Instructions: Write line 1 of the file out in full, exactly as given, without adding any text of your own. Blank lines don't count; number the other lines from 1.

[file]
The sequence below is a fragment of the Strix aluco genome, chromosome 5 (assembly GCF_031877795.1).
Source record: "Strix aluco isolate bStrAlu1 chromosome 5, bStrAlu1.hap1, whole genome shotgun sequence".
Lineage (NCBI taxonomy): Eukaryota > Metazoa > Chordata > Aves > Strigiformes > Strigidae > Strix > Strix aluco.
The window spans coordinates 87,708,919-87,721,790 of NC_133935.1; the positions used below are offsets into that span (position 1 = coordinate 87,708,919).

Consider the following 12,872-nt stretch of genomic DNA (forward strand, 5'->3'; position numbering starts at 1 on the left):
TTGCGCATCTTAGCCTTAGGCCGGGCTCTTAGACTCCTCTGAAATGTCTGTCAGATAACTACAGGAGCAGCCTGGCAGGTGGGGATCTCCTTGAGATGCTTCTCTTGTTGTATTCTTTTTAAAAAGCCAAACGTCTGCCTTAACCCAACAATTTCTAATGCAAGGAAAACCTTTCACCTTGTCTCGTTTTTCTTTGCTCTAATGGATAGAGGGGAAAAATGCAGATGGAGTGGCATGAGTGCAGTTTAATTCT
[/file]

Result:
The sequence below is a fragment of the Strix aluco genome, chromosome 5 (assembly GCF_031877795.1).